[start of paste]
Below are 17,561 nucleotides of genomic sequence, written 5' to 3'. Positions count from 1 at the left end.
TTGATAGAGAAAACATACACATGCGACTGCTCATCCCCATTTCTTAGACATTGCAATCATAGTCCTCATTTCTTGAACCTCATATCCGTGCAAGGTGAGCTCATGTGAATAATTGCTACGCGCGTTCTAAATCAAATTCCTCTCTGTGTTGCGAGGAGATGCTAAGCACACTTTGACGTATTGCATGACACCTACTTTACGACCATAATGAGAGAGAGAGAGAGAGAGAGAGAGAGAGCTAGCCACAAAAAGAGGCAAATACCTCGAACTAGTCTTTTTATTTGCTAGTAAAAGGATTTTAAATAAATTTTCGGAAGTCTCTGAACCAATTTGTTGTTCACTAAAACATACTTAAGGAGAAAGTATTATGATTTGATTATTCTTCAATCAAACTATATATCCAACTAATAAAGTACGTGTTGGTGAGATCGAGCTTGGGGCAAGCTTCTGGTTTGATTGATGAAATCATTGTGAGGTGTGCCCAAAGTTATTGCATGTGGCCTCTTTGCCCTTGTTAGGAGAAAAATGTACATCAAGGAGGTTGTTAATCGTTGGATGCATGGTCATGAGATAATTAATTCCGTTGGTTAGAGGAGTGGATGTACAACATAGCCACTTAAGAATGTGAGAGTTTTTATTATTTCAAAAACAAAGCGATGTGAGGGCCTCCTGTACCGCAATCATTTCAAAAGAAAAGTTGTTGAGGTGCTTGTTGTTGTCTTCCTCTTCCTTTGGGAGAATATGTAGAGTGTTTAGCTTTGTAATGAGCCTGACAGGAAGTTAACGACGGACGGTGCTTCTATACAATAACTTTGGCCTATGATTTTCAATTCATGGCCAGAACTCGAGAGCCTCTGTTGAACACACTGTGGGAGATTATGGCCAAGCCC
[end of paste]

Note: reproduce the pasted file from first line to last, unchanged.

Below are 17,561 nucleotides of genomic sequence, written 5' to 3'. Positions count from 1 at the left end.
TTGATAGAGAAAACATACACATGCGACTGCTCATCCCCATTTCTTAGACATTGCAATCATAGTCCTCATTTCTTGAACCTCATATCCGTGCAAGGTGAGCTCATGTGAATAATTGCTACGCGCGTTCTAAATCAAATTCCTCTCTGTGTTGCGAGGAGATGCTAAGCACACTTTGACGTATTGCATGACACCTACTTTACGACCATAATGAGAGAGAGAGAGAGAGAGAGAGAGAGAGCTAGCCACAAAAAGAGGCAAATACCTCGAACTAGTCTTTTTATTTGCTAGTAAAAGGATTTTAAATAAATTTTCGGAAGTCTCTGAACCAATTTGTTGTTCACTAAAACATACTTAAGGAGAAAGTATTATGATTTGATTATTCTTCAATCAAACTATATATCCAACTAATAAAGTACGTGTTGGTGAGATCGAGCTTGGGGCAAGCTTCTGGTTTGATTGATGAAATCATTGTGAGGTGTGCCCAAAGTTATTGCATGTGGCCTCTTTGCCCTTGTTAGGAGAAAAATGTACATCAAGGAGGTTGTTAATCGTTGGATGCATGGTCATGAGATAATTAATTCCGTTGGTTAGAGGAGTGGATGTACAACATAGCCACTTAAGAATGTGAGAGTTTTTATTATTTCAAAAACAAAGCGATGTGAGGGCCTCCTGTACCGCAATCATTTCAAAAGAAAAGTTGTTGAGGTGCTTGTTGTTGTCTTCCTCTTCCTTTGGGAGAATATGTAGAGTGTTTAGCTTTGTAATGAGCCTGACAGGAAGTTAACGACGGACGGTGCTTCTATACAATAACTTTGGCCTATGATTTTCAATTCATGGCCAGAACTCGAGAGCCTCTGTTGAACACACTGTGGGAGATTATGGCCAAGCCC